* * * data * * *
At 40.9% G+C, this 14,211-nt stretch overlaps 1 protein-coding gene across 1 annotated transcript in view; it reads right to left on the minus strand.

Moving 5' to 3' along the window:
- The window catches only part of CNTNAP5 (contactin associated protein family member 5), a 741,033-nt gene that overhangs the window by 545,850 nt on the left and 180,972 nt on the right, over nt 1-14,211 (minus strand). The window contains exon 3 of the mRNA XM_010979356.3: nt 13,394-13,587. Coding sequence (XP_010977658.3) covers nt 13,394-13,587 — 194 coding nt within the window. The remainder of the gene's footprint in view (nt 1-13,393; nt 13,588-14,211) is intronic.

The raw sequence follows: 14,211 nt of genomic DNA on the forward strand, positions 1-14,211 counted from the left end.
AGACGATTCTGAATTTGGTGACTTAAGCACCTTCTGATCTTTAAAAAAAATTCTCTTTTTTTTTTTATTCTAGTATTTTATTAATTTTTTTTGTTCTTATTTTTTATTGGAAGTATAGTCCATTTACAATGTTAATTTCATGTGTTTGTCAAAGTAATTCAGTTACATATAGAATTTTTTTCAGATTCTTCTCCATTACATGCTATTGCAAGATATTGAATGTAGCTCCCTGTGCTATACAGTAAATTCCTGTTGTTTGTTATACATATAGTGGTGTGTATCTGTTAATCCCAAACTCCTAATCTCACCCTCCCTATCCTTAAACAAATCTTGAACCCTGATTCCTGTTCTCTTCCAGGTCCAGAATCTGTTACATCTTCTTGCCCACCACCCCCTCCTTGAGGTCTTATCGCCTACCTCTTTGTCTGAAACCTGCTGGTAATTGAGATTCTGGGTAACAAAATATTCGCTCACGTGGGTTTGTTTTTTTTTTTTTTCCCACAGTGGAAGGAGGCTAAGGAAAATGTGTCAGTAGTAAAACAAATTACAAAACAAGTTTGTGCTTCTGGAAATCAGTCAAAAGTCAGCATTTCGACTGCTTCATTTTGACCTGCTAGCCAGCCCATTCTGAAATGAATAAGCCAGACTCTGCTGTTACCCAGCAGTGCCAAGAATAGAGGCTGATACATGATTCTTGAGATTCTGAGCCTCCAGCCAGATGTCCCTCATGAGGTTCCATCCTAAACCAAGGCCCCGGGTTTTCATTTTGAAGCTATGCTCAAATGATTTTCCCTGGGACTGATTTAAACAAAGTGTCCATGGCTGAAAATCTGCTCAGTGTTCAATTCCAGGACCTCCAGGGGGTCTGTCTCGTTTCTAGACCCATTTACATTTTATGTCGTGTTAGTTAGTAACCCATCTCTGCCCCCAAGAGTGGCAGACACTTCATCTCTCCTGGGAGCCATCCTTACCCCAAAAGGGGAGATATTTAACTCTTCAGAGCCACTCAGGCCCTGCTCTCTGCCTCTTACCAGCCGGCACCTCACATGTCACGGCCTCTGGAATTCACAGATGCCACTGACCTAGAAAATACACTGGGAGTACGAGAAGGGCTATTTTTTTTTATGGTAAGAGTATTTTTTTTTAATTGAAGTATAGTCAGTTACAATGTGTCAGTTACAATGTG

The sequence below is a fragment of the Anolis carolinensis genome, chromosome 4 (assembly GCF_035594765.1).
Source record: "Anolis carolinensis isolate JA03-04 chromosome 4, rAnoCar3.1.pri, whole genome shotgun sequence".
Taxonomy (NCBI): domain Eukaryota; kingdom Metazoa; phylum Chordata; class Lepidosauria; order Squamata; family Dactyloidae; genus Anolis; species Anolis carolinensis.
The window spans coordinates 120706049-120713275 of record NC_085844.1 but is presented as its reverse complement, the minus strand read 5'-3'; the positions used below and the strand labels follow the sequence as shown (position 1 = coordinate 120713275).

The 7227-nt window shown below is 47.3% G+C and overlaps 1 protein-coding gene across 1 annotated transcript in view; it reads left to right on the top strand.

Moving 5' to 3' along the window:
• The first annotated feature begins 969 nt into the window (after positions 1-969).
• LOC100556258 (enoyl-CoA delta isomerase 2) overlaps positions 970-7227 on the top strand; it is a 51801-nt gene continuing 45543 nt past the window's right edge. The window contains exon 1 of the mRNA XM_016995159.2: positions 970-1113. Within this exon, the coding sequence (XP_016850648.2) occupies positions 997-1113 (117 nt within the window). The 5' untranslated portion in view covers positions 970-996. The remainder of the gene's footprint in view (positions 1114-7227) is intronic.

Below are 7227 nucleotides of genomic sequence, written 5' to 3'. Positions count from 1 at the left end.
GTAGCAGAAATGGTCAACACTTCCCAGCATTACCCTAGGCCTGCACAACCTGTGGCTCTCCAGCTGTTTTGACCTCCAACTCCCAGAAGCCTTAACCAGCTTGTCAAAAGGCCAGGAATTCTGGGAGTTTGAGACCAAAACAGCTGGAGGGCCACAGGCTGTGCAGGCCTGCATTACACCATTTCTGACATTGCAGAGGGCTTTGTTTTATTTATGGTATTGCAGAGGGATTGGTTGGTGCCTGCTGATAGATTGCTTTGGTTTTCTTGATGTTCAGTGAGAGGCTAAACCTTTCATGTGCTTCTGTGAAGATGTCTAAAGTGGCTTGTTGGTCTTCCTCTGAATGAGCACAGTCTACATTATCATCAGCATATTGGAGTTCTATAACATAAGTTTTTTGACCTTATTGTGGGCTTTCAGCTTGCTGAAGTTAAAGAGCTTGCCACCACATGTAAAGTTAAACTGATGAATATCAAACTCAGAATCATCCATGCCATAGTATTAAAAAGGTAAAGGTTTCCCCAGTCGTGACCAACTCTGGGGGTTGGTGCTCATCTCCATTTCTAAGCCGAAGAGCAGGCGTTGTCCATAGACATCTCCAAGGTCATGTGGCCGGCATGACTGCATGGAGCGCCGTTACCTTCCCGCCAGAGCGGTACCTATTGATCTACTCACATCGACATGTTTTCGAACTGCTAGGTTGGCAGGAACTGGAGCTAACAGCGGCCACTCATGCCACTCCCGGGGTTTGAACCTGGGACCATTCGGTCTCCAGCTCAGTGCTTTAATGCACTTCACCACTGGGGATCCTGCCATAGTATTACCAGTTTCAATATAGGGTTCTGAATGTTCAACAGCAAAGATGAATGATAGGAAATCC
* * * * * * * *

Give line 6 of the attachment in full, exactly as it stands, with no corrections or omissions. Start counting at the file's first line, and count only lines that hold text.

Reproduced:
The sequence below is a fragment of the Anolis carolinensis genome, chromosome 4 (assembly GCF_035594765.1).